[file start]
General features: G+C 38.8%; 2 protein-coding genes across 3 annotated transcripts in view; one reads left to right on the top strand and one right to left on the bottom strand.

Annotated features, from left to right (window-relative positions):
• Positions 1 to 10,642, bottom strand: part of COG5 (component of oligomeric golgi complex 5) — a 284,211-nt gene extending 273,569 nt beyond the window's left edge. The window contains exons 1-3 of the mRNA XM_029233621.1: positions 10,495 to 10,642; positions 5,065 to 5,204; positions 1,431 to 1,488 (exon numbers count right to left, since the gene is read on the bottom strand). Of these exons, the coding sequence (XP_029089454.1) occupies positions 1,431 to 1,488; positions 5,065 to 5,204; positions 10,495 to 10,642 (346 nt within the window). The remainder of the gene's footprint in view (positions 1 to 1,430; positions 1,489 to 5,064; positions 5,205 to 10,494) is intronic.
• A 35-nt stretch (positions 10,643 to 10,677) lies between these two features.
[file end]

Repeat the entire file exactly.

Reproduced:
General features: G+C 38.8%; 2 protein-coding genes across 3 annotated transcripts in view; one reads left to right on the top strand and one right to left on the bottom strand.

Annotated features, from left to right (window-relative positions):
• Positions 1 to 10,642, bottom strand: part of COG5 (component of oligomeric golgi complex 5) — a 284,211-nt gene extending 273,569 nt beyond the window's left edge. The window contains exons 1-3 of the mRNA XM_029233621.1: positions 10,495 to 10,642; positions 5,065 to 5,204; positions 1,431 to 1,488 (exon numbers count right to left, since the gene is read on the bottom strand). Of these exons, the coding sequence (XP_029089454.1) occupies positions 1,431 to 1,488; positions 5,065 to 5,204; positions 10,495 to 10,642 (346 nt within the window). The remainder of the gene's footprint in view (positions 1 to 1,430; positions 1,489 to 5,064; positions 5,205 to 10,494) is intronic.
• A 35-nt stretch (positions 10,643 to 10,677) lies between these two features.